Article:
Mrs. Benton reinforced the importance of this real-world learning as a supplement to traditional classroom learning. “It’s called a service learning project. They are learning academic stuff and real-life skills while they are doing it, and it also lets kids really capitalize on their gifts and talents.”

Dante and Molly with the fourth grade class at Barrington Elementary

This year’s race is soon upon us and the excitement in the kids is palpable. The kids are busy using their gifts, making Buckeye necklaces and other crafts and items to sell for the race. Teal is the official color for ovarian cancer so look for there to be a lot of teal, and not just buckeye scarlet and gray.

On Monday, October 30th Barrington Elementary held a pep rally for the entire school to build momentum for the race and also to educate kids and staff on ovarian cancer. Dr. David Cohn, MD spoke at the rally. Dr. Cohn is a professor in the Department of Obstetrics and Gynecology and director of the Division of Gynecologic Oncology at The Ohio State University College of Medicine.

As mentioned earlier, the symptoms of ovarian cancer can be somewhat general and vague which often leads to a late diagnosis of the disease.

Dr. Cohn explained the diagnosis process of ovarian cancer, “Most ovarian cancers are diagnosed when its already spread. Stage 3 is the most common point of diagnosis, and the chance at cure is lower.”

He went on to explain some of the symptoms to be mindful of, “There are certainly symptoms of ovarian cancer and that includes abdominal bloating, abdominal pain, feeling full quickly, and changes in urinary and bowel movement habits as well.”

The ovarian cancer community sometimes uses the acronym B.E.A.T to generalize the early symptoms that may arise in a person with the disease.  “B” stands for bloating, “E” stands for eating less and feeling fuller, “A” stands for abdominal pain, and “T” stands for tell your general practitioner.

The key is if a woman notices these symptoms, to go to their physician immediately, so that if necessary they can conduct some kind of imaging with a pelvic ultrasound or a CT scan; as there is no current screening tool for ovarian cancer.

Dr. Cohn also discussed the importance of maintaining a normal weight, a physically active lifestyle and eating a diet rich in plant based products in order to help prevent the onset ovarian cancer, advice which we could all benefit from.

A common theme that was mentioned by everyone involved in the first race was that even if it just impacted one person, and saves just one life, then all their hard work will have been worth it.

This is indeed what happened. A woman who attended the race in 2009 went on to develop ovarian cancer. She credits the race and the efforts of the 4th grade class with helping her spot it early and saving her life. She is currently healthy and will be speaking to the 4th grade class and participating in this year’s race again.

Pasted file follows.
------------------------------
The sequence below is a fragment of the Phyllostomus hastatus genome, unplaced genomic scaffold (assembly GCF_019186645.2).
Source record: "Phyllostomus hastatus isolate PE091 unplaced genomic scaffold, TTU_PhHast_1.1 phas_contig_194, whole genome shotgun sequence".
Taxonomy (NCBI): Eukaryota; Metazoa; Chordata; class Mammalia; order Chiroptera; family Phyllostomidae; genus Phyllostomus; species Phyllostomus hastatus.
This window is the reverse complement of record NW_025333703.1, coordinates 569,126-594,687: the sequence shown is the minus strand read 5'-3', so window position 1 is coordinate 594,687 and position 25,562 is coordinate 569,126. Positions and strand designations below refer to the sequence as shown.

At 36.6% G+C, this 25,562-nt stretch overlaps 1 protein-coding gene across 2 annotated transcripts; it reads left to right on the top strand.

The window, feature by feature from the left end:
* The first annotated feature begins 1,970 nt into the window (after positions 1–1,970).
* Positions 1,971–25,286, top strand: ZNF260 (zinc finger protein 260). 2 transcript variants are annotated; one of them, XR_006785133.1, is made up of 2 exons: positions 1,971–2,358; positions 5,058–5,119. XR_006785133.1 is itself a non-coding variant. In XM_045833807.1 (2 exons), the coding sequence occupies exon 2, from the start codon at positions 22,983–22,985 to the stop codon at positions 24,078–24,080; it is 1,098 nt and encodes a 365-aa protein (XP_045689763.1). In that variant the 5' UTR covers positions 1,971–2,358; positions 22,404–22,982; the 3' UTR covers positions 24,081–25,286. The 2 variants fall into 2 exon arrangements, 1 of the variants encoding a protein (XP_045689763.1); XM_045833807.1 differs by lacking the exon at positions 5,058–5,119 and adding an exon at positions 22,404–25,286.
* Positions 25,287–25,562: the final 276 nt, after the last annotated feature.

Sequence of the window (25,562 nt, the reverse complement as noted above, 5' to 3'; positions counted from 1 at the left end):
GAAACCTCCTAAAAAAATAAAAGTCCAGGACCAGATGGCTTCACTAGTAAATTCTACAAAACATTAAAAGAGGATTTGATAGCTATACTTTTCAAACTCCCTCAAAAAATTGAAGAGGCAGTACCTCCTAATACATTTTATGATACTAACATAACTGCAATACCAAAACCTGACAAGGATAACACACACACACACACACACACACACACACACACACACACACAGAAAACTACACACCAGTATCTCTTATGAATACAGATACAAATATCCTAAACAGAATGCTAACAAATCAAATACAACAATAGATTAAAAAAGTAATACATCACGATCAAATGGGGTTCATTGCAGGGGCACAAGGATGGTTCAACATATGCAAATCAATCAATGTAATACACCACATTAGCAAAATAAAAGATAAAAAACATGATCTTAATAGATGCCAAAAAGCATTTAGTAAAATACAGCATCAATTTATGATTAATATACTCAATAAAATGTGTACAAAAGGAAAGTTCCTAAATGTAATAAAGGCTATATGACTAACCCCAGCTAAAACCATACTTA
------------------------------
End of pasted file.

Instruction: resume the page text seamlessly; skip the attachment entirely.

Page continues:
It’s stories like this that has brought together the 4th graders and the Upper Arlington, and OSU community once again. 

Abby Davis, a 4th grader at Barrington Elementary, put it very eloquently why you should come out and be a part of this year’s race: “It’s going to be so much fun. We have activities and raffle prizes and you will be supporting a great cause while helping raise awareness about the symptoms of ovarian cancer and raising money for a cure. Who doesn’t want to beat cancer?”

The Beat Michigan! Beat Cancer! logo

If you live in the Columbus area, please make every effort to go to the race this year either as a spectator, or as a participant. Click here for race details and where to donate.

The kids have worked hard to secure sponsors so that all proceeds will go to the Ovarian Cancer Research and Education in Gynecology Fund at OSUCC-The James.

If you are unable to go, please make an effort to educate yourself and your loved ones on the symptoms of ovarian cancer. You may never know the lives you will impact or save.

Perhaps one day, we can all say that we not only beat Michigan, but that we beat ovarian cancer too.

Nicholas Jackson

Copyright 2017 Nicholas Jackson - All rights reserved.

Nick is a 1997 graduate of Ohio University, in Athens, Ohio where he received his B.S in Biological Sciences. He went on to receive his Master’s Degree in Physical Therapy at Andrews University in Dayton, Ohio and then his Doctorate in Physical Therapy from Chatham University in Pittsburgh. He has been published in the Newark Advocate, The Granville Sentinel, and the St. Louis Metro Voice; and professionally in the Journal of Acute Care Physical Therapy. Nick has also been a guest host on 88.9 WLRY and 880AM WRFD

Permission to reprint article required from author
Nick’s email: